A couple of weeks ago, yet another technology company came in to sell my agency on its hot new product. One of our clients was interested in the company, and our preliminary glance at its technology had whetted our appetite for its services. We were ready, willing, and able prospects, eager to hear what they had to say.
That is, until the CEO opened his mouth.
“We don’t consider ourselves to be a technology company,” he told us via conference call (he was landing a big contract elsewhere and couldn’t make the meeting in person). “We consider ourselves a full-service marketing communications company.”
You could see my colleagues’ faces around the table fall as their eyeballs simultaneously clicked back in their heads. A full-service marketing communications company? Isn’t that what we are supposed to be?
Needless to say, it was tough to pay much attention to the rest of the pitch. These guys seemed to be setting themselves up as our competitor. I could just imagine the fun that would happen if they got between me and my clients!
Yup, yet another gaff from a tech company trying to sell to an ad agency. But this company certainly wasn’t the first. Over the past five years or so, my agency has suffered through (as, I’d imagine, thousands of other agencies have) clueless sales pitches from technology companies that provide services to marcom companies. Ad networks, serving technologies, online market intelligence services, rich media companies, tech outsourcing firms, Web developers, you name it. The Web boom has created an endless stream of vendors providing cool products with enormous potential — if agencies could only get through the pitches.
I may just be weird (OK… I probably am, but that’s a different story), but it’s not like I don’t want to buy their services — I do, in many cases. It’s just that they make it so tough to buy what they’re selling. By not understanding my company, my business, my relationships with my clients, many of these firms shoot themselves in the foot. They might have great products — it’s just too tough to tell.
Not every pitch has gone bad. In fact, the best sales-pitch-that-wasn’t-a-sales-pitch I ever heard was from a guy named Michael Weaver, formerly with Bluestreak, a provider of cool rich-media and ad-serving tech. Michael’s whole pitch consisted of this line: “We’ve got some cool stuff. I’d love to come in and show it to you next time I’m in town.” And he did, in a low-key conversation in my office. I’ve been a huge Bluestreak fan ever since.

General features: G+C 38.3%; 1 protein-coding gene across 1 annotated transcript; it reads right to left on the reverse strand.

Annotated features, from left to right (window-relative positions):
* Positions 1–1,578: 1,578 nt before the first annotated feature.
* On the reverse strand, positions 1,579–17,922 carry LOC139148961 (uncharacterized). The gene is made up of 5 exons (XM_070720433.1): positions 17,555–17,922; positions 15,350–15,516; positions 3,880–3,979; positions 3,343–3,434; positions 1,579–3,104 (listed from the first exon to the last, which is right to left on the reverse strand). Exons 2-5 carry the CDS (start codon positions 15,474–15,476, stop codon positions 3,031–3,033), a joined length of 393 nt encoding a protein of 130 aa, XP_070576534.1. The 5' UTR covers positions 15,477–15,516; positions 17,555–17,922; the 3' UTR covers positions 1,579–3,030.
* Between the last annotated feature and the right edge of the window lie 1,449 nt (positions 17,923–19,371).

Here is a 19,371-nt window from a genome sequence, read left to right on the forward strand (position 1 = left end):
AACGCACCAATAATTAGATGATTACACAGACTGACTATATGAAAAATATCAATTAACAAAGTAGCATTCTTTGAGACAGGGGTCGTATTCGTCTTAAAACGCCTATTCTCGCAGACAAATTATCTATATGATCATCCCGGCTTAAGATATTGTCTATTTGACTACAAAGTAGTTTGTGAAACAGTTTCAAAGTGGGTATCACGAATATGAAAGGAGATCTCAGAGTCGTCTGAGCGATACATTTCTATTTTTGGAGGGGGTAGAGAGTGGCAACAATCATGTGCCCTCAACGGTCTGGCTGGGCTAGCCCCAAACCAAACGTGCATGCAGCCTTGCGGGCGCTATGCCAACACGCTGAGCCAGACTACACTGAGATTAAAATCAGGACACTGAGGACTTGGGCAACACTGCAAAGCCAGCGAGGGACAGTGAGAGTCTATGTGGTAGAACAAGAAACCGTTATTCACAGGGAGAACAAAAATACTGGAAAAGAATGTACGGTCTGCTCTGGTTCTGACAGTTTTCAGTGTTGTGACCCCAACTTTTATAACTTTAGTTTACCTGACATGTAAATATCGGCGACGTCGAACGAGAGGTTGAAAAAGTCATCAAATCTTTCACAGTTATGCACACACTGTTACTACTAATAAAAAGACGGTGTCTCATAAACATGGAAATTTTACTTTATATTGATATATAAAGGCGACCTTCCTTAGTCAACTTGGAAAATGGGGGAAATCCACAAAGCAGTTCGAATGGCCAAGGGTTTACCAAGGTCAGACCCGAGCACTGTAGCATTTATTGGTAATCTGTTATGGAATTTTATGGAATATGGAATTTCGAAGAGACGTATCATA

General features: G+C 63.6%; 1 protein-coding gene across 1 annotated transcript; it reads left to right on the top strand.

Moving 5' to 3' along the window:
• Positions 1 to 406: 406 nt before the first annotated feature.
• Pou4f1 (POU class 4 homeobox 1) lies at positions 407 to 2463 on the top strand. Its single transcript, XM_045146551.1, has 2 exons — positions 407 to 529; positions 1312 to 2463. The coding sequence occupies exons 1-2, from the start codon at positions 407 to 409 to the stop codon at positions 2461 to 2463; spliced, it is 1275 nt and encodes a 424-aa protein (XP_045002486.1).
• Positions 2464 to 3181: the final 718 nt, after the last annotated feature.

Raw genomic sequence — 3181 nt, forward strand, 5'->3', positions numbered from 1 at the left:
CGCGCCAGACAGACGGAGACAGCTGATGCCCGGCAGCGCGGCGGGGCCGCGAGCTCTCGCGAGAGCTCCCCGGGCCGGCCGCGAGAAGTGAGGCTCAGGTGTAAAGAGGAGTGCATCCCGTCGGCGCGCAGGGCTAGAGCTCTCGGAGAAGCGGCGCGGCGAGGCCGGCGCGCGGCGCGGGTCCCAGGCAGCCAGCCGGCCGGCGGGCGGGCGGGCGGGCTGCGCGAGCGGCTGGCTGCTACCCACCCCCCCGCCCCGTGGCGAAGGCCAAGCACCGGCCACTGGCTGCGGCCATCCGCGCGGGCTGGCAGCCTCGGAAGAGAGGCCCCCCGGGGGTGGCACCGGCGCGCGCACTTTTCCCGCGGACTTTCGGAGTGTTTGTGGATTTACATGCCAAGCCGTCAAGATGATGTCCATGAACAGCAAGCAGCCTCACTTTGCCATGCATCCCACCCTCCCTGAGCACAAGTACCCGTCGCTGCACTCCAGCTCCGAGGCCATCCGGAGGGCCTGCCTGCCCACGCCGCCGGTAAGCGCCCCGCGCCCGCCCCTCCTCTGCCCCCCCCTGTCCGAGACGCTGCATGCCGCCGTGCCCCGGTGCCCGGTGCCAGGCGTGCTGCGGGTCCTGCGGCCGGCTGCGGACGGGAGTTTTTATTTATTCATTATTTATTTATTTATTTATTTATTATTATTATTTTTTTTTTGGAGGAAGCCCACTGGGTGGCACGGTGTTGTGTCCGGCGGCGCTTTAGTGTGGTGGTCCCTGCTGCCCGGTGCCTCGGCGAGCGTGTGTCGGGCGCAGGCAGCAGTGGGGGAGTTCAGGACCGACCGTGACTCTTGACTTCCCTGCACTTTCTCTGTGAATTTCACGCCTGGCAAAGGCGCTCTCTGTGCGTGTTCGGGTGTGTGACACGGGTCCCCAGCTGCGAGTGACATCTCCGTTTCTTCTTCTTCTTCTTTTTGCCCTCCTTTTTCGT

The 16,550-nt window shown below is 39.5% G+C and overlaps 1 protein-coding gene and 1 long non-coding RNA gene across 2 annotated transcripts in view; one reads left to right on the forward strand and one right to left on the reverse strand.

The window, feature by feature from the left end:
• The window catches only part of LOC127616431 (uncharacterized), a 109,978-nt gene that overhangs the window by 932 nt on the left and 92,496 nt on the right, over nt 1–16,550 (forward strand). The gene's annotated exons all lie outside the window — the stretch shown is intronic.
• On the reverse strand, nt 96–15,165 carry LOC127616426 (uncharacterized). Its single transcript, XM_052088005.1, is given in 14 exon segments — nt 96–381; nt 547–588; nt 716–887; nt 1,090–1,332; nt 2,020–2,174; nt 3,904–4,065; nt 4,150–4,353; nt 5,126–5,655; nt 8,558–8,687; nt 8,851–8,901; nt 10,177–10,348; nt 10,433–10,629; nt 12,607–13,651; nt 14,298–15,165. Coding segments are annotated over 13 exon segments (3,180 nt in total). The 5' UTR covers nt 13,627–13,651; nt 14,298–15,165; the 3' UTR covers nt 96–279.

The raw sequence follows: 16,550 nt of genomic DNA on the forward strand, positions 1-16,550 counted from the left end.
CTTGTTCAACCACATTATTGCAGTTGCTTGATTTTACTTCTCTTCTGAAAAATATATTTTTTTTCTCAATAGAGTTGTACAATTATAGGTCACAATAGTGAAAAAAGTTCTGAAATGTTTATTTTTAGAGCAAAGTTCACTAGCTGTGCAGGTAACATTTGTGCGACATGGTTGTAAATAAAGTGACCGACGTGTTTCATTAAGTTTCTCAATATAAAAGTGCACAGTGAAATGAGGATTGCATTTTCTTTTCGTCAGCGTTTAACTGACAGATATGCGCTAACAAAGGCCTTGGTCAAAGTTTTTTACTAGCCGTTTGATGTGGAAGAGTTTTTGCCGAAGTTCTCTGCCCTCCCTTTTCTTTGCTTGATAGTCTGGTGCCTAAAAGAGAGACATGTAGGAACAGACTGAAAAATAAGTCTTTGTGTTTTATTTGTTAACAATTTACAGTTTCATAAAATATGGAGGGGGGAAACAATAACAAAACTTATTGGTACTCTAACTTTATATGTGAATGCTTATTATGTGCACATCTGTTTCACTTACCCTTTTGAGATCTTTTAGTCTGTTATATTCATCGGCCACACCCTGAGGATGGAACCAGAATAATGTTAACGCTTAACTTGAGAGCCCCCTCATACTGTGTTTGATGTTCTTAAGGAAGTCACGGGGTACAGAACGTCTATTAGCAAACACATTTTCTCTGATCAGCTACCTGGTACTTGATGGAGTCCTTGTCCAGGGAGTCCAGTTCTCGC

And hired Michael the first chance I got.
But the Michael Weavers of the world are few and far between. So after the last ill-fated pitch we were subjected to, Michael and I decided to work together to come up with a list of the top 10 ways that tech companies should sell to ad agencies. Why? Because we need innovation to survive and thrive. We need new products to offer our clients. We need their technology and services to differentiate ourselves in an increasingly competitive and difficult marketplace. We just don’t need the bull.
- Stop selling the whole Internet if you have one tiny piece of technology. Just because the Net is an accountable, targetable, and optimizable medium does not mean that showing people TV ads on their desktop is a guaranteed selling tool. Just tell me what your tech does.
- Be honest. Remember, we’re in the ad biz. We can smell BS a million miles away. Heck, our industry invented it! We’re going to challenge your claims. We want proof.
- Stop telling me about your investors. I don’t care. A lot of big companies and famous financial wizards made a lot of bad decisions over the past few years. A simple sentence about your financial stability (and some client references) is enough.
- You are not a full-service marketing communications company. We are. You are a technology company that can help us with a piece of our business. These days, I’ve gotta zealously protect my turf. If I think that you’re trying to step in to compete against me with my clients… forget it.
- Just a question: How many “leading companies” can there be? The claim’s gotten so overused that no one believes it anymore. Take it out of your collateral and your PowerPoint slides. It’s working against you.
- How many partners do you think my company needs or wants? And what do you mean by “partner”? Do you want us to invest in your company? Are we going to be bound by an exclusivity contract? Are you going to give me special pricing? Or does “partnership” just mean “you get to give me money”?
- Understand my business. Can I say that again? Understand my business! Know how I get paid and how I get rewarded by my clients. Understand that I need to be able to mark things up. Understand that your product is only one small piece of the programs I offer. Understand the range and depth of services I offer and how you fit in.
- Understand my pain. I’ve got a lot to deal with managing many simultaneous programs with one client. I’ve got little time and even less patience. Your product should make my life easier and more profitable.
- Understand how I get paid. Can I mark up your services? If not, how am I going to make any money by selling your product to my clients? If so, how’s the structure going to work, and how can you make it easier for me to implement? Who’s going to do the billing? I’m in business to make money, too. Show me the money.
- Finally, understand that my business is based on relationships. If your company can help my relationship with my client, that’s good. But if you get in the way of that relationship and insist on stepping in between me and my client, bye-bye!
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